So it's clear that the "not thy drudge" variant was already available in 1817, if the beast in question was a horse for riding rather than a pack-horse. And this became the more popular version, for instance in equestrian circles (see below).

A longer account of the Ipswich story, also under the heading "Cruelty to Animals" occurs in The Sportsman Magazine, from which it appears that Beard's attempt (which would no doubt have been treated as a sporting triumph if it had come off), occurred in Summer 1817. (His letter of grovelling apology was dated July 17th, 1817.)


A concourse of people -- horse-jockies, etc, who lined the road, to witness her arrival, attempted to cheer and stimulate the poor dying creature with their cries. One of them bled her. Still anxious for the completion of their sport, they, after that useless operation had been performed, placed her on her feet, and endeavoured to shoulder her forward. As they pulled the bridle, in this effort, the shrieks and groans of the agonized animal were distressing beyond all description. In this last act of barbarity, however, Beard did not participate. Death, at length, terminated the misery of this poor victim of human brutality. On examination, it was found, that the fore shoes were worn quite bare; that one of her hind shoes was broken in two; that the other was broken, and one half gone; and that her hind hoofs were stumped up to the nail-holes.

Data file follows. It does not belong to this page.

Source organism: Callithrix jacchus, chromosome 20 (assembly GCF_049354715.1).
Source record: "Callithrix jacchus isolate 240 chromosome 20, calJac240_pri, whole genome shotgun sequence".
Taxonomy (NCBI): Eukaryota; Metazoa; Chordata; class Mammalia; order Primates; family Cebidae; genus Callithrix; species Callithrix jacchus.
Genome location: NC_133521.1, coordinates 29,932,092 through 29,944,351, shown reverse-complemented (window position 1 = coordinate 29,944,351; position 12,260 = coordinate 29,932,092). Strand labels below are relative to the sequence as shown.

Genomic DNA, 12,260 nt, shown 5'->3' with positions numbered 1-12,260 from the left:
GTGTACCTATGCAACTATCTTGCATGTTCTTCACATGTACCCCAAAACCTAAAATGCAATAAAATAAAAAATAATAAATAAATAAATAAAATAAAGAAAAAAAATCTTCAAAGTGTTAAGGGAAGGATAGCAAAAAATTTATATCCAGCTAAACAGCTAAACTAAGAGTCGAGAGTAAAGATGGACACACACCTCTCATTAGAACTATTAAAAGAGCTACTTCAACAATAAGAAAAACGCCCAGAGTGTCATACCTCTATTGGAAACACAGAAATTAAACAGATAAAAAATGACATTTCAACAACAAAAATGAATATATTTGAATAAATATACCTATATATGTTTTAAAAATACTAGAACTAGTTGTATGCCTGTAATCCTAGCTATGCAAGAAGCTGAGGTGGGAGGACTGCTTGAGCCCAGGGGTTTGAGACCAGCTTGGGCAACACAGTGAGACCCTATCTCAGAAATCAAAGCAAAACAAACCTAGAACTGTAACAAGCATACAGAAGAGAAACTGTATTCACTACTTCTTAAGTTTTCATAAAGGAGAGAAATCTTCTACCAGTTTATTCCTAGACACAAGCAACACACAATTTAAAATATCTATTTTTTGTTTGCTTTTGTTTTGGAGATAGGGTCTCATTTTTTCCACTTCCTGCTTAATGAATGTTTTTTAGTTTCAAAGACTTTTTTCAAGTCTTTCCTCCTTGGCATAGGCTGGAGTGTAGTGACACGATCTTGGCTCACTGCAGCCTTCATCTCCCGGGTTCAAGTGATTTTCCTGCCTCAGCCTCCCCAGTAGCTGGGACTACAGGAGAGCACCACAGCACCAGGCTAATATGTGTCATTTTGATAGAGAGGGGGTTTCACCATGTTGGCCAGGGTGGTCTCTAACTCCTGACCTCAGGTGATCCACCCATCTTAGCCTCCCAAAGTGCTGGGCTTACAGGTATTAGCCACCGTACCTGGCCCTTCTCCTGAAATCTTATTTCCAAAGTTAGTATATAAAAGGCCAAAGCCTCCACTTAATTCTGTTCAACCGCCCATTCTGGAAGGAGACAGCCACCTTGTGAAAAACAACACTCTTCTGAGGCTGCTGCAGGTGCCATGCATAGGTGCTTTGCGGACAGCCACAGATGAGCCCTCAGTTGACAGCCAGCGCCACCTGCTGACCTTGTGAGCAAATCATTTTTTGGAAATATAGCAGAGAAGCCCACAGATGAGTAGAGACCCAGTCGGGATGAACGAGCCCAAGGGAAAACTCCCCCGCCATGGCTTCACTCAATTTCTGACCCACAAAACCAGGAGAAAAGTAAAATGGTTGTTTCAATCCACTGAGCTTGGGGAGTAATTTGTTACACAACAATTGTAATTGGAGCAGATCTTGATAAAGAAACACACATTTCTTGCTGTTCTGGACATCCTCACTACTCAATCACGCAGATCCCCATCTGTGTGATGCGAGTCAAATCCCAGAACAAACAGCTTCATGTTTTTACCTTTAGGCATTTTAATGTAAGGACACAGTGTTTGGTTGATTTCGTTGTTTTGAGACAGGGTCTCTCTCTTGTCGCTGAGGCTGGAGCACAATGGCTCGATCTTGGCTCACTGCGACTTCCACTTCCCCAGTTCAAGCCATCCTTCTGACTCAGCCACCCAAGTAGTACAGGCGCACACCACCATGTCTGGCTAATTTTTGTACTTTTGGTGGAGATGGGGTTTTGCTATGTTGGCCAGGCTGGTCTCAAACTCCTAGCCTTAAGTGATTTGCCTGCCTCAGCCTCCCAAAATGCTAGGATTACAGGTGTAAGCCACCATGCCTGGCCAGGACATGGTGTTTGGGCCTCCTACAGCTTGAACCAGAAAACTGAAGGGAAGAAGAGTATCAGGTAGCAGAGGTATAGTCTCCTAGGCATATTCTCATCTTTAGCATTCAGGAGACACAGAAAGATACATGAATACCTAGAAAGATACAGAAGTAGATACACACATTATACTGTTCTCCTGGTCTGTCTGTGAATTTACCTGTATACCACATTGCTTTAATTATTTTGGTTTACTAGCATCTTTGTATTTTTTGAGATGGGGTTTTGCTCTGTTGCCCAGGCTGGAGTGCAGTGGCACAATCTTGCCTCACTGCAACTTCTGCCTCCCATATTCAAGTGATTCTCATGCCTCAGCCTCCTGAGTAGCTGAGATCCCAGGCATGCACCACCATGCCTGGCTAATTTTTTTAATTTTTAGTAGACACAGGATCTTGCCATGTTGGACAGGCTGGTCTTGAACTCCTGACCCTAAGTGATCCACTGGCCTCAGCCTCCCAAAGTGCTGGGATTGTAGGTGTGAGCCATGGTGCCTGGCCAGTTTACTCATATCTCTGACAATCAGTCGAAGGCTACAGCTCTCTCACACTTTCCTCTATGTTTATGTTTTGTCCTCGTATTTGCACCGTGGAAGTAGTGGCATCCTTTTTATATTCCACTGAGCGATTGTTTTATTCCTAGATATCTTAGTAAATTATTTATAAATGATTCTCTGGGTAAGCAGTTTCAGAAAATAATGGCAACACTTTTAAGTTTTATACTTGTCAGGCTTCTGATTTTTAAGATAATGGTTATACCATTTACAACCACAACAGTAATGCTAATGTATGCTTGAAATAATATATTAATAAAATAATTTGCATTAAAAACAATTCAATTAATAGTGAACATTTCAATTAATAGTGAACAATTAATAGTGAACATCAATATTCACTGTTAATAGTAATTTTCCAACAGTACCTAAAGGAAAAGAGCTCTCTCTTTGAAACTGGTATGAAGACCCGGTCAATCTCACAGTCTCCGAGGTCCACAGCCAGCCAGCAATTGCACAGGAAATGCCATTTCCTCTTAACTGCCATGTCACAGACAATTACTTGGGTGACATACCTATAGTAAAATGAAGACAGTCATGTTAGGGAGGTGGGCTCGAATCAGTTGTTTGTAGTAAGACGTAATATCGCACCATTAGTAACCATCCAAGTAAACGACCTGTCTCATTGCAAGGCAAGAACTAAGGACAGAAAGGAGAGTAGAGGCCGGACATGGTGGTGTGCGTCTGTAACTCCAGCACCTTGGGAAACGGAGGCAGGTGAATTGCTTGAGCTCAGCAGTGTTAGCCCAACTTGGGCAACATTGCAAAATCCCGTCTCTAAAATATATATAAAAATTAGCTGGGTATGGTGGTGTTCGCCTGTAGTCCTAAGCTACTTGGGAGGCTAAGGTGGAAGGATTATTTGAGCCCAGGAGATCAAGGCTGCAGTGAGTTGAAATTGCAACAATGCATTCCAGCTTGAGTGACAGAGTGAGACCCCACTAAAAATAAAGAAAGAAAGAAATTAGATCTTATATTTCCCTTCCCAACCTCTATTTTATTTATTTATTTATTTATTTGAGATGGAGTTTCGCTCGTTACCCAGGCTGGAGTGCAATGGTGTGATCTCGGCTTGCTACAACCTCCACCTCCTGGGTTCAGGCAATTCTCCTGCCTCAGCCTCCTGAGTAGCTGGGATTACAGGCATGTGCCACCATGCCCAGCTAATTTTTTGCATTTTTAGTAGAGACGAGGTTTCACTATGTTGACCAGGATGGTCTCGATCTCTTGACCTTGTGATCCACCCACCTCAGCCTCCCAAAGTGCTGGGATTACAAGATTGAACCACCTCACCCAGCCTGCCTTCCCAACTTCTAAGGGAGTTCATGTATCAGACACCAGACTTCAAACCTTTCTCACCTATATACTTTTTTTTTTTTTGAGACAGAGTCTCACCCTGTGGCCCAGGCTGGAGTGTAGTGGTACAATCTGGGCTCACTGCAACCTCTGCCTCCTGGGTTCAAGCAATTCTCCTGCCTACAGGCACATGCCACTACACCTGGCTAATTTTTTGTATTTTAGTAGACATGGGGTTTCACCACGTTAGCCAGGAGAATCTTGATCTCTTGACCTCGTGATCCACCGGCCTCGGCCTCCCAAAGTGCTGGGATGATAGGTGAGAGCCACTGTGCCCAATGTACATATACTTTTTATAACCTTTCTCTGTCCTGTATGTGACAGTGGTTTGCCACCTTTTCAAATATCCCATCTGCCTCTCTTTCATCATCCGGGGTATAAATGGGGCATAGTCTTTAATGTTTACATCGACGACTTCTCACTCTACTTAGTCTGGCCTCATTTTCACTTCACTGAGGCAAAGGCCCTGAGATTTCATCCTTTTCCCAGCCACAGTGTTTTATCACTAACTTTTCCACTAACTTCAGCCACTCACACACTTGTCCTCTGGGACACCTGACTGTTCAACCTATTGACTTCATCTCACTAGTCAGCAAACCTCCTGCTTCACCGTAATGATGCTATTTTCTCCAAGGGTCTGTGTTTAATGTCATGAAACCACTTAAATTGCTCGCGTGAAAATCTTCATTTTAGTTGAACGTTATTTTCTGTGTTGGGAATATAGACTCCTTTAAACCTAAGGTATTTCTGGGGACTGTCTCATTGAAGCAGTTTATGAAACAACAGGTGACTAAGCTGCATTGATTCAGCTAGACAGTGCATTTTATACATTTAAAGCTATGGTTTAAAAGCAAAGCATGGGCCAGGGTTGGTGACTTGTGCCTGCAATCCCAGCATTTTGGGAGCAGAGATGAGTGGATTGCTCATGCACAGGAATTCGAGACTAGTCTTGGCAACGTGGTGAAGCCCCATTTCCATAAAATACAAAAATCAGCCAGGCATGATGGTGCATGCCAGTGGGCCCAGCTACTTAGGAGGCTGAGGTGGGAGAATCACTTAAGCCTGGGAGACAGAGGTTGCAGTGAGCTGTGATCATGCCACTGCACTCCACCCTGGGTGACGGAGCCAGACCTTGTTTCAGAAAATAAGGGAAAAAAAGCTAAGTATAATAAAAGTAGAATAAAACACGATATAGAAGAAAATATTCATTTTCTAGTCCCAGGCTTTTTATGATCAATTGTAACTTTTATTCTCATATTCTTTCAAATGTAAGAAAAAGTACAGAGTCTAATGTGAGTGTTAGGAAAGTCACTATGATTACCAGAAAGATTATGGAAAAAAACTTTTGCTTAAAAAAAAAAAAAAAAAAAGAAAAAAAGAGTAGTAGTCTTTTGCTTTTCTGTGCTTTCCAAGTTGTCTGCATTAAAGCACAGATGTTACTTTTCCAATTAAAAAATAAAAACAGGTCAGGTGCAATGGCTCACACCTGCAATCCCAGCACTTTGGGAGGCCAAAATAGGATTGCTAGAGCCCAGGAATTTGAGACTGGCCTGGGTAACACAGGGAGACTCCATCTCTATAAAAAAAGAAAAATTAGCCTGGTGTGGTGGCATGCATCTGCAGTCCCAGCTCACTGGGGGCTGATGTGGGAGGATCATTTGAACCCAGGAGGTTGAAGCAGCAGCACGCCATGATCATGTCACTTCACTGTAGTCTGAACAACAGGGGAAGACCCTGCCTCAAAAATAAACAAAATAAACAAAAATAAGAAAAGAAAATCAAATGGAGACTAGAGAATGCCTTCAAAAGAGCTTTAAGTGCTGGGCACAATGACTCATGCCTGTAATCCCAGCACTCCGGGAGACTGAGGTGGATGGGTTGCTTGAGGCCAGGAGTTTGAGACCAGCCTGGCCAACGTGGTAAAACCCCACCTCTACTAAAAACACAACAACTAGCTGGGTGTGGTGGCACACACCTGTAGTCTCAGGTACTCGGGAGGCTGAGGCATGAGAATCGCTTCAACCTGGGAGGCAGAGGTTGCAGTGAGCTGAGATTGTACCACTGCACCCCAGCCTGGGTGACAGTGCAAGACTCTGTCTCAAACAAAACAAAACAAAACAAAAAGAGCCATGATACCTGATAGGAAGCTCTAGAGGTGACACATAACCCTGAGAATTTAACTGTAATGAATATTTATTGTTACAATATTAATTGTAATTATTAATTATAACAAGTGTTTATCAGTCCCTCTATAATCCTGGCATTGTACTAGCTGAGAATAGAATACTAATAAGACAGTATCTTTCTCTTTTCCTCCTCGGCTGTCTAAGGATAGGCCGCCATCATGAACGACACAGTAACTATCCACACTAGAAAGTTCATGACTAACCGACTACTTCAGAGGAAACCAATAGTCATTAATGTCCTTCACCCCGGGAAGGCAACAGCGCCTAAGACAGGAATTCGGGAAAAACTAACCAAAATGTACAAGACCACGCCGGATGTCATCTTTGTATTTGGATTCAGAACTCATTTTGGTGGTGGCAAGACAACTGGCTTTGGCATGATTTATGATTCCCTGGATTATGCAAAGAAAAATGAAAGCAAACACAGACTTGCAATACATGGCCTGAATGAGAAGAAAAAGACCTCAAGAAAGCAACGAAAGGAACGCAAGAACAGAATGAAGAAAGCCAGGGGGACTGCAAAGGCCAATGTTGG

But was this Ipswich story the origin of the poem? No!

The poem had already appeared in The American Magazine (August 1815 - vol I, p. 127) *

This is not only the earliest but the most persuasive text I've seen. (The poem is beginning to make me think of George Crabbe now.)


"The righteous man regardeth the life of his beast."

The man of kindness to his beast is kind,
But brutal actions show a brutal mind.
Remember, he who made thee, made the brute,
Who gave thee speech and reason, form'd him mute ;
He can't complain -- but GOD'S all-seeing eye
Beholds thy cruelty and hears his cry ;
He was designed thy servant and thy drudge,
But know that his Creator is thy JUDGE!

I was happy to rediscover, in this earliest text encountered so far, an aspect of the horse-trough text that had appealed to me: the assertion that God's eye can hear.

Can an eye hear? Not really: the only thing an eye can hear is silence.

And as we saw in Ipswich, the mute beast is certainly not a silent beast, only a wordless one. Even we, even the cruel jockies, can hear the cry, if it comes to that. But God hears in the Psalmist's sense: the sense in which a judge hears an appeal. The eye of God is no friend of the masters of this earth.


The poem in its various versions continued to circulate both in Britain and in America,.

The poem appears in J. Barker's The Christian Investigator and Evangelical Reformer (1841),  the text more or less the same as in White. It also appears in The Mother's Friend (New York, 1843); on the wall of a Shaker barn, belonging to the ex-Quaker Robert White,  in 1846; and in The Lady's Equestrian Guide (1857).


[ * For more about this publication, see my follow-up post: